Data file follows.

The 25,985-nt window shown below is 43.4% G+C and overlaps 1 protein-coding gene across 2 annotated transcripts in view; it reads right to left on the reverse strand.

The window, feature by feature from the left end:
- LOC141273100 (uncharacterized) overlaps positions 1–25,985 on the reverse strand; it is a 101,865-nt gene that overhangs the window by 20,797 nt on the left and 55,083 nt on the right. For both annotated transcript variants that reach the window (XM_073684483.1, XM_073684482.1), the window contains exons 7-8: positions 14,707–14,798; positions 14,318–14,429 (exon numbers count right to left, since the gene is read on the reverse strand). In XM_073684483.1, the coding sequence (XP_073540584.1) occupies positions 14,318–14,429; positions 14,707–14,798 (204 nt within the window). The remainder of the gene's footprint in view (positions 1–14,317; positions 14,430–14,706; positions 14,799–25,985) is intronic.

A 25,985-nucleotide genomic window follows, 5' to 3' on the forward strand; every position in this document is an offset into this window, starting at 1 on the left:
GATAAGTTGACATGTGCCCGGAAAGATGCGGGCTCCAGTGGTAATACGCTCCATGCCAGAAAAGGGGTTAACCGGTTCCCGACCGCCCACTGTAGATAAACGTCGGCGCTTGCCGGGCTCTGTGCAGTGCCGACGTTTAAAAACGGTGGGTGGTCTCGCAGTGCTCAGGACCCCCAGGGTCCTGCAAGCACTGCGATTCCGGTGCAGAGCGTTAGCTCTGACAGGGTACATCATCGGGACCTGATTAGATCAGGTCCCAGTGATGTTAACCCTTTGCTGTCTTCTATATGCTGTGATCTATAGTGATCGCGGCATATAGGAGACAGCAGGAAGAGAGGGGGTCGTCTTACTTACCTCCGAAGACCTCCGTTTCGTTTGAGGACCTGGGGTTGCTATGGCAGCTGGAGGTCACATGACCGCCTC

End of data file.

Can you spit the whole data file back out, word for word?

The 25,985-nt window shown below is 43.4% G+C and overlaps 1 protein-coding gene across 2 annotated transcripts in view; it reads right to left on the reverse strand.

The window, feature by feature from the left end:
- LOC141273100 (uncharacterized) overlaps positions 1–25,985 on the reverse strand; it is a 101,865-nt gene that overhangs the window by 20,797 nt on the left and 55,083 nt on the right. For both annotated transcript variants that reach the window (XM_073684483.1, XM_073684482.1), the window contains exons 7-8: positions 14,707–14,798; positions 14,318–14,429 (exon numbers count right to left, since the gene is read on the reverse strand). In XM_073684483.1, the coding sequence (XP_073540584.1) occupies positions 14,318–14,429; positions 14,707–14,798 (204 nt within the window). The remainder of the gene's footprint in view (positions 1–14,317; positions 14,430–14,706; positions 14,799–25,985) is intronic.

A 25,985-nucleotide genomic window follows, 5' to 3' on the forward strand; every position in this document is an offset into this window, starting at 1 on the left:
GATAAGTTGACATGTGCCCGGAAAGATGCGGGCTCCAGTGGTAATACGCTCCATGCCAGAAAAGGGGTTAACCGGTTCCCGACCGCCCACTGTAGATAAACGTCGGCGCTTGCCGGGCTCTGTGCAGTGCCGACGTTTAAAAACGGTGGGTGGTCTCGCAGTGCTCAGGACCCCCAGGGTCCTGCAAGCACTGCGATTCCGGTGCAGAGCGTTAGCTCTGACAGGGTACATCATCGGGACCTGATTAGATCAGGTCCCAGTGATGTTAACCCTTTGCTGTCTTCTATATGCTGTGATCTATAGTGATCGCGGCATATAGGAGACAGCAGGAAGAGAGGGGGTCGTCTTACTTACCTCCGAAGACCTCCGTTTCGTTTGAGGACCTGGGGTTGCTATGGCAGCTGGAGGTCACATGACCGCCTC